Sophia Tobin has cemented herself as one of those authors whose novels I’m pretty sure I’ll keep buying as long as she keeps writing them.  Easy to read yet with a satisfying amount of depth to them, for me they’re the epitome of reading entertainment.   I very much hope there won’t be as long a gap between this review and the next as there has been between many of my scribblings of late; there’s at least one more in the pipeline, but in the meantime I’d love to hear your thoughts on this or indeed anything book-related!  Thank you for reading as ever.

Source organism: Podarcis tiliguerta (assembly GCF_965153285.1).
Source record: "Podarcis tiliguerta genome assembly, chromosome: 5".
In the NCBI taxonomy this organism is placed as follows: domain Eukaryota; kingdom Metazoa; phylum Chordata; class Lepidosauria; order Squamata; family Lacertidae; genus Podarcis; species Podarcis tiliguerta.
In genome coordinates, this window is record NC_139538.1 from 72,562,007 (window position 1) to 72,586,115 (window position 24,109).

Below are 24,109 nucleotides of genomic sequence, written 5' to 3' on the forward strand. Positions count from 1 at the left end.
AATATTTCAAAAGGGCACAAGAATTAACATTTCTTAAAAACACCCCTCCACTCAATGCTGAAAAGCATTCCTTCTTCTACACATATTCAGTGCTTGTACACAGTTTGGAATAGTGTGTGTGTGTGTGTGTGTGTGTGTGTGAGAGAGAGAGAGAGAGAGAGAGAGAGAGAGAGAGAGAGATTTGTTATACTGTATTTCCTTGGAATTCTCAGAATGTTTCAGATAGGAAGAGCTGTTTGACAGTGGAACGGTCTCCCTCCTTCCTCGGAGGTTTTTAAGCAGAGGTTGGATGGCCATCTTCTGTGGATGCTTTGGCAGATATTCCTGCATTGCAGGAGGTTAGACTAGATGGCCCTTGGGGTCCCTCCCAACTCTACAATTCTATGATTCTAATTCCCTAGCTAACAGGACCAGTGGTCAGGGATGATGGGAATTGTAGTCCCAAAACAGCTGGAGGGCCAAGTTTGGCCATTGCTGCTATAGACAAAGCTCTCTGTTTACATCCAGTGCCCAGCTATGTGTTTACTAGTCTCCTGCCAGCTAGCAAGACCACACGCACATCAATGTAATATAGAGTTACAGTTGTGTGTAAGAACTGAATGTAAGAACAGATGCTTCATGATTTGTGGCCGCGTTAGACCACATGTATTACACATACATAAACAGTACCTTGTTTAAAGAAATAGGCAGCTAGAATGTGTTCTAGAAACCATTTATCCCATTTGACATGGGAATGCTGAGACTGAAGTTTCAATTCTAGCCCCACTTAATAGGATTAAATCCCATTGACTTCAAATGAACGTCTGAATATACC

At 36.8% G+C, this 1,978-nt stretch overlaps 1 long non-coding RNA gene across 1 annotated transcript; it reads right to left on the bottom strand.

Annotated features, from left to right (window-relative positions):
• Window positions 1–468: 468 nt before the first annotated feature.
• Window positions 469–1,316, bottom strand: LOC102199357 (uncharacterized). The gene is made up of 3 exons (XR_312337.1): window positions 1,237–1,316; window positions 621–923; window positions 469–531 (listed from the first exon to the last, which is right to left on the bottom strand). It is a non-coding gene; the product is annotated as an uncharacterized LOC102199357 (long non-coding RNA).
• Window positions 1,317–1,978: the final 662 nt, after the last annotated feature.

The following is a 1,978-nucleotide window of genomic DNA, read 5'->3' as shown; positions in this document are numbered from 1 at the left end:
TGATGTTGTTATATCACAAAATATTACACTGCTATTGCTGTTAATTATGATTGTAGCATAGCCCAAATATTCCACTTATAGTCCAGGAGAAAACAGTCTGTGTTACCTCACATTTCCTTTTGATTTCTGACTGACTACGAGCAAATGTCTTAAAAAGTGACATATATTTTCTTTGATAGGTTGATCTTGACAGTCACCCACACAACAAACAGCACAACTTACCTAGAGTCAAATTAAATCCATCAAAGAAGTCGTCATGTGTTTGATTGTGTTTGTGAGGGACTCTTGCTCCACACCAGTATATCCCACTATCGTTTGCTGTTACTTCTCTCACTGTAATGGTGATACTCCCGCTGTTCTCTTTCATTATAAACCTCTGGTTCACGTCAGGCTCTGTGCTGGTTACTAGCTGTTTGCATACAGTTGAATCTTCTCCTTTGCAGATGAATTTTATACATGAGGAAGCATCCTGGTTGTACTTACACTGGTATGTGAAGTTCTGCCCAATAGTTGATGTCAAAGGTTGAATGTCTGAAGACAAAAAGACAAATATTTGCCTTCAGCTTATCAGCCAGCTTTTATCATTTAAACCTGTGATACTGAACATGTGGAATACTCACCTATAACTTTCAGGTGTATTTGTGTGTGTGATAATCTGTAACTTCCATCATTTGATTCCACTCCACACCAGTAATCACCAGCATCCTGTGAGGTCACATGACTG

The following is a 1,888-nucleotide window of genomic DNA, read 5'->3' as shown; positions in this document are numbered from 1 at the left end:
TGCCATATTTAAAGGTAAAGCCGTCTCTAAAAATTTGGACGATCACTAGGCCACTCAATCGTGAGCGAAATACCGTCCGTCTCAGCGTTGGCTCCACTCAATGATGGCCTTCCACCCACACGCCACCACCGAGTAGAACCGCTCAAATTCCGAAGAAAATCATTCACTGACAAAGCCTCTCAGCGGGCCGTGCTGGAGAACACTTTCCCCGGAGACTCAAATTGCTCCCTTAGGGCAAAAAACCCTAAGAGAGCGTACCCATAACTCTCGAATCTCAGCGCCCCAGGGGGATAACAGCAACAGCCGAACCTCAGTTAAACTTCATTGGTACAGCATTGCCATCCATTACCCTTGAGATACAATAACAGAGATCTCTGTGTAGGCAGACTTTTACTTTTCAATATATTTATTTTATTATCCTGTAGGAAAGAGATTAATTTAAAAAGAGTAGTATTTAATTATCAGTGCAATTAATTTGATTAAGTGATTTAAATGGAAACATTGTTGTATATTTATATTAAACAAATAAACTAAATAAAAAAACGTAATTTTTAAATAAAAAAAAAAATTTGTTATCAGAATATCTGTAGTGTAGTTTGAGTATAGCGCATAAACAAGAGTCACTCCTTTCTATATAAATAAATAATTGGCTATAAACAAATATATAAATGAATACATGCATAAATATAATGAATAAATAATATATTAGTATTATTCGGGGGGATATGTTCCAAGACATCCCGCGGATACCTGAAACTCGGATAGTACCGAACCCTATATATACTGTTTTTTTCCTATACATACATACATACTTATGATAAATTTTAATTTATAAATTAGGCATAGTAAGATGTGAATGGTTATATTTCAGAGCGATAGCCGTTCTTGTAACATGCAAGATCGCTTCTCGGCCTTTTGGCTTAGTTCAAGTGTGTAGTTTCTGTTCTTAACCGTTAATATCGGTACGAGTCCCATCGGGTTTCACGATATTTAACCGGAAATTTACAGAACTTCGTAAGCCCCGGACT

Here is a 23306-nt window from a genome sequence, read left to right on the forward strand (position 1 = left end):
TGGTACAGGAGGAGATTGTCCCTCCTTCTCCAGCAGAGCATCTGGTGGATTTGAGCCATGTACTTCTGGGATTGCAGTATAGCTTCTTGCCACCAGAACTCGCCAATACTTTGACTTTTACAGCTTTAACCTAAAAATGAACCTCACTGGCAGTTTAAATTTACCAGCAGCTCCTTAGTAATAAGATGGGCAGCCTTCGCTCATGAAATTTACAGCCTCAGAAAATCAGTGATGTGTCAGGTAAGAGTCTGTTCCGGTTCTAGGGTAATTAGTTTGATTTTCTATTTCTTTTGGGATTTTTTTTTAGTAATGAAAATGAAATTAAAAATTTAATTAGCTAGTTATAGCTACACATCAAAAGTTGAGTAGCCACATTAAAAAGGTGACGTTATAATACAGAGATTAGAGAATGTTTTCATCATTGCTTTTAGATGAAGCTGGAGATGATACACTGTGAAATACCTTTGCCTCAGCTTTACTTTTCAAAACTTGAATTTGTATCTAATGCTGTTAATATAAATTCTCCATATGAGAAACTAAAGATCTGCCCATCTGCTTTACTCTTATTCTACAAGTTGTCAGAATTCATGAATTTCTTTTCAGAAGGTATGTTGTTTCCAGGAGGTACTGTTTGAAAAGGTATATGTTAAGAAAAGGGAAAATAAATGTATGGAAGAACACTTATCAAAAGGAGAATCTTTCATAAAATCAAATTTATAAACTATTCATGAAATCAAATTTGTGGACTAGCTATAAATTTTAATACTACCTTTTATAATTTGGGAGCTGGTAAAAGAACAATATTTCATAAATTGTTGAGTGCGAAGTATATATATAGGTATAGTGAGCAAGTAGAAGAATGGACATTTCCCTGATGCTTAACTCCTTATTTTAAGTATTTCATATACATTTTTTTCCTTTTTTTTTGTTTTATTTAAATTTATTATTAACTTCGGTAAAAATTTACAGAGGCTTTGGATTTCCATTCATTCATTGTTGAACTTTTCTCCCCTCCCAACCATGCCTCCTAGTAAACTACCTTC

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“The Silversmith’s Wife” by Sophia Tobin – review

It’s fair to say that this book has rescued me from a real reading slump.  Over the past few weeks I’ve been dutifully working my way through a few books that aren’t at all bad, yet aren’t completely holding my attention either.  For me the sign of a really, REALLY good read is one that calls you back whenever you try to leave it; one that has you counting the hours until you’ll get a chance to immerse yourself in it once more.  “The Silversmith’s Wife” is exactly this kind of book and I knew from the outset that the two of us were going to get along very well indeed!